The picture the DFEH paints is not the Blizzard workplace of today. Over the past several years and continuing since the initial investigation started, we’ve made significant changes to address company culture and reflect more diversity within our leadership teams. We’ve amplified internal programs and channels for employees to report violations, including the ASK List” with a confidential integrity hotline, and introduced an Employee Relations team dedicated to investigating employee concerns.

We have strengthened our commitment to diversity, equity and inclusion and combined our Employee Networks at a global level, to provide additional support. Employees must also undergo regular anti-harassment training and have done so for many years. We put tremendous effort in creating fair and rewarding compensation packages and policies that reflect our culture and business, and we strive to pay all employees fairly for equal or substantially similar work.

We take a variety of proactive steps to ensure that pay is driven by non-discriminatory factors. For example, we reward and compensate employees based on their performance, and we conduct extensive anti-discrimination trainings including for those who are part of the compensation process. We are confident in our ability to demonstrate our practices as an equal opportunity employer that fosters a supportive, diverse, and inclusive workplace for our people, and we are committed to continuing this effort in the years to come.

It is a shame that the DFEH did not want to engage with us on what they thought they were seeing in their investigation.

July 22, 2021 – Activision Blizzard President Emails Staff

Activision Blizzard president J. Allen Brack sends an internal email to staff, in which he addresses the lawsuit and allegations, calling them “extremely troubling.”

July 22, 2021 – Fran Townsend Emails Staff

Following Brack’s email, Activision Blizzard executive and former Homeland Security Advisor to George W Bush sends a very different internal email to staff.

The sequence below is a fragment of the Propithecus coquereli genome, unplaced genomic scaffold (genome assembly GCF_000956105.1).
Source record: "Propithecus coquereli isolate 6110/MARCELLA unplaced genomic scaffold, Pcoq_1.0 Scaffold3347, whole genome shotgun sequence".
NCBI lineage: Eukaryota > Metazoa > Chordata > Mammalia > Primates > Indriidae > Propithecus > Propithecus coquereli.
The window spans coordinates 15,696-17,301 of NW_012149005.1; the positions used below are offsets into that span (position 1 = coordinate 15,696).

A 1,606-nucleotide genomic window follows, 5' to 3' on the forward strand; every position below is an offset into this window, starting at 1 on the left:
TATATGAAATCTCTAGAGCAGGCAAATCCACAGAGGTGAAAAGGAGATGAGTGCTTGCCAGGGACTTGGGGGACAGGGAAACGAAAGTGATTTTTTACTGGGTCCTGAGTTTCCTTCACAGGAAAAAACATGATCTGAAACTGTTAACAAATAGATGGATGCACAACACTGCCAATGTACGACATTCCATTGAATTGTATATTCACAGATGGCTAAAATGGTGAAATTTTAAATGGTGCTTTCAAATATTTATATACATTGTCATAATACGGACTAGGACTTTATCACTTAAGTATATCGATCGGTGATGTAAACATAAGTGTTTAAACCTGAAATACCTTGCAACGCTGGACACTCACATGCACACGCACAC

“I know this has been difficult for many of us. A recently filed lawsuit presented a distored and untrue picture of our company, including factually incorrect, old and out of context stories – some from more than a decade ago,” she wrote.

July 24, 2021 – Blizzard Co-Founder Admits “I Failed You”

Blizzard co-founder Mike Morhaime takes to Twitter to comment on the situation.

“To the Blizzard women who experienced any of these things, I am extremely sorry that I failed you,” he wrote in a TwitLonger post. “I hear you, I believe you, and I am so sorry to have let you down.”

July 25, 2021 – Production on World of Warcraft Halts

In a lengthy Twitter thread, World of Warcraft Senior System Designer Jeff Hamilton announces that production on the popular MMORPG has halted amid the lawsuit. Hamilton is quick to condemn the company’s statement and asserts that “all allegations of sexual harassment deserve to be taken seriously.”

July 26 – Activision Blizzard Holds A Meeting With Staff

All staff were invited to a meeting to address the lawsuit and allegations on Monday July 26, 2021. However, as a result of a technical error, only 500 employees were able to enter the Zoom call, according to Uppercut.

July 26, 2021 – Employees Sign An Open Letter Calling The Company’s Response “Abhorrent and Insulting”

More than 1,000 Activision Blizzard employees sign a letter condemning the company’s response to the lawsuit and allegations, calling it “abhorrent and insulting.”  Townsend’s email is noted as a catalyst for the move.